New King James Version   

Like the Messiah, we must deny ourselves.

Put Satan into this picture. What is he going to do to us? Through disinformation and affecting our attitudes, he will lead us toward self-satisfaction, not self-denial, because self-satisfaction is the essence of sin. When we sin, we bring upon ourselves the death penalty.

To teach the right lesson, Jesus immediately taught—to counteract what Satan was subtly teaching through Peter—that the way to the Kingdom of God is through self-denial, not self-satisfaction. Satan will try to persuade us not to deny ourselves but to fulfill ourselves at the expense of others.

Another thing this can teach us is that great temptations can come through well-meaning friends. Peter meant well. It must have shocked him right out of his sandals when Jesus turned and said, "Get behind Me, Satan!" right in Peter's face. Jesus was probably not angry, just urgent, so that Peter would grasp what had happened.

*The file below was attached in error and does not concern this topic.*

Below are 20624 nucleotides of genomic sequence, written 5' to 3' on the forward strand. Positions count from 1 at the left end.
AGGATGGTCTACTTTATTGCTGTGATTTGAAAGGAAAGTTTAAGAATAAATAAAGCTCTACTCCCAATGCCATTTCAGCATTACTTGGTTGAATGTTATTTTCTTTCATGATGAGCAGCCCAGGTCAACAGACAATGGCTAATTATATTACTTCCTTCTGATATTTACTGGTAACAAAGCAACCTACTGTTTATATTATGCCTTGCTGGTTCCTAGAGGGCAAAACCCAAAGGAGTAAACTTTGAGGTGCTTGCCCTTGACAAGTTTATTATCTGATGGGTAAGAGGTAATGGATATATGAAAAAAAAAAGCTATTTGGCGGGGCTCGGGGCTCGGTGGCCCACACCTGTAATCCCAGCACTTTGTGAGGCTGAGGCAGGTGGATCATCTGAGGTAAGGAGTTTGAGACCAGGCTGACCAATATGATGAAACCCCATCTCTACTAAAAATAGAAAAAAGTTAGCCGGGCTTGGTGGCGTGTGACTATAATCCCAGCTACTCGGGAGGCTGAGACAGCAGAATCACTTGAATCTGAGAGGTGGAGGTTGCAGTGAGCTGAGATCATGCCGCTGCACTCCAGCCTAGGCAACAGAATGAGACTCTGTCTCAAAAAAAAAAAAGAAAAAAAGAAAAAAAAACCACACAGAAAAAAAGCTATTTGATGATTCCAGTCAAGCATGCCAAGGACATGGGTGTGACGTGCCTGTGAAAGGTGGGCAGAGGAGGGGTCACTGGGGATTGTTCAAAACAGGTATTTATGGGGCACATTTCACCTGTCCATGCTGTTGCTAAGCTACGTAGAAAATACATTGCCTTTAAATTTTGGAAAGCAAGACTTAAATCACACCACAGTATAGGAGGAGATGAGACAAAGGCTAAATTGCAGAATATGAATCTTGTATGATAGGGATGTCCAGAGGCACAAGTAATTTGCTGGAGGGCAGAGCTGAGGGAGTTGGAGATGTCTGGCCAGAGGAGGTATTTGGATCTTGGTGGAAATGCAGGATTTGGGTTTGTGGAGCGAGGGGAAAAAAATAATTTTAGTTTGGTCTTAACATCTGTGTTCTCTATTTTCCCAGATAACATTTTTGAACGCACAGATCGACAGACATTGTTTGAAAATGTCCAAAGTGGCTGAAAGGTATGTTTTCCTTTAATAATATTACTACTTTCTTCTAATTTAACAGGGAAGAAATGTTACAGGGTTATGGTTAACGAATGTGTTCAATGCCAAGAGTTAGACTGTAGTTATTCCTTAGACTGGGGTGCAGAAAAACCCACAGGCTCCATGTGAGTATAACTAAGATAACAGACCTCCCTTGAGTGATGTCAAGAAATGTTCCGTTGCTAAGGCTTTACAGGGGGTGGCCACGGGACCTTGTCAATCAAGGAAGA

Surely, God would not want us to face this kind of a trial, would He? Yes, it could happen if the temptation comes through well-meaning people. We are particularly vulnerable when we can be led to believe that we are not being treated as we deserve.

Satan used this major ploy against Adam and Eve: "Oh, has God said so? He's withholding from you." Such was his implication. "Why, if you do things the way you want, you can have much more. You can be god." We always want more; it is part of human nature.

Unfortunately, mankind keeps making things worse by making the same general mistakes over and over again in each generation. It will not end until each individual decides he will not do it regardless of the cost to himself. This is denying oneself. Some things in life are beyond our control, and we must leave them to God to solve.